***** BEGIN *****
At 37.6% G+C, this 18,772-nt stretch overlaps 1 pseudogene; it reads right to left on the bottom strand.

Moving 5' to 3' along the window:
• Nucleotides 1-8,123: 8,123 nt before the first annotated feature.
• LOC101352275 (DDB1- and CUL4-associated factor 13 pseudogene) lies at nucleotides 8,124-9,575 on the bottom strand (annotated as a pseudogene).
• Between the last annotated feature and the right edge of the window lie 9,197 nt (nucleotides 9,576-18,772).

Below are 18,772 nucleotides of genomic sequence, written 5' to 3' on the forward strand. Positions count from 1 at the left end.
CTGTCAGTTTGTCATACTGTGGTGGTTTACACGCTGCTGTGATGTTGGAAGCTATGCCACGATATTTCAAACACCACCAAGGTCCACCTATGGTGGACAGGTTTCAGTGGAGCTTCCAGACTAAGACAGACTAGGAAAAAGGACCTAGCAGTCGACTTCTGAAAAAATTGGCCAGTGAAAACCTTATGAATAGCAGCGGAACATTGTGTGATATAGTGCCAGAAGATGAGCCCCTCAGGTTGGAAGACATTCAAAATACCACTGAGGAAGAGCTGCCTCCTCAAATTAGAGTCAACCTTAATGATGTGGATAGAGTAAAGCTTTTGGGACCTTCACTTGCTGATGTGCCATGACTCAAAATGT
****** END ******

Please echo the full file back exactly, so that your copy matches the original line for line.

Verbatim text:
At 37.6% G+C, this 18,772-nt stretch overlaps 1 pseudogene; it reads right to left on the bottom strand.

Moving 5' to 3' along the window:
• Nucleotides 1-8,123: 8,123 nt before the first annotated feature.
• LOC101352275 (DDB1- and CUL4-associated factor 13 pseudogene) lies at nucleotides 8,124-9,575 on the bottom strand (annotated as a pseudogene).
• Between the last annotated feature and the right edge of the window lie 9,197 nt (nucleotides 9,576-18,772).

Below are 18,772 nucleotides of genomic sequence, written 5' to 3' on the forward strand. Positions count from 1 at the left end.
CTGTCAGTTTGTCATACTGTGGTGGTTTACACGCTGCTGTGATGTTGGAAGCTATGCCACGATATTTCAAACACCACCAAGGTCCACCTATGGTGGACAGGTTTCAGTGGAGCTTCCAGACTAAGACAGACTAGGAAAAAGGACCTAGCAGTCGACTTCTGAAAAAATTGGCCAGTGAAAACCTTATGAATAGCAGCGGAACATTGTGTGATATAGTGCCAGAAGATGAGCCCCTCAGGTTGGAAGACATTCAAAATACCACTGAGGAAGAGCTGCCTCCTCAAATTAGAGTCAACCTTAATGATGTGGATAGAGTAAAGCTTTTGGGACCTTCACTTGCTGATGTGCCATGACTCAAAATGT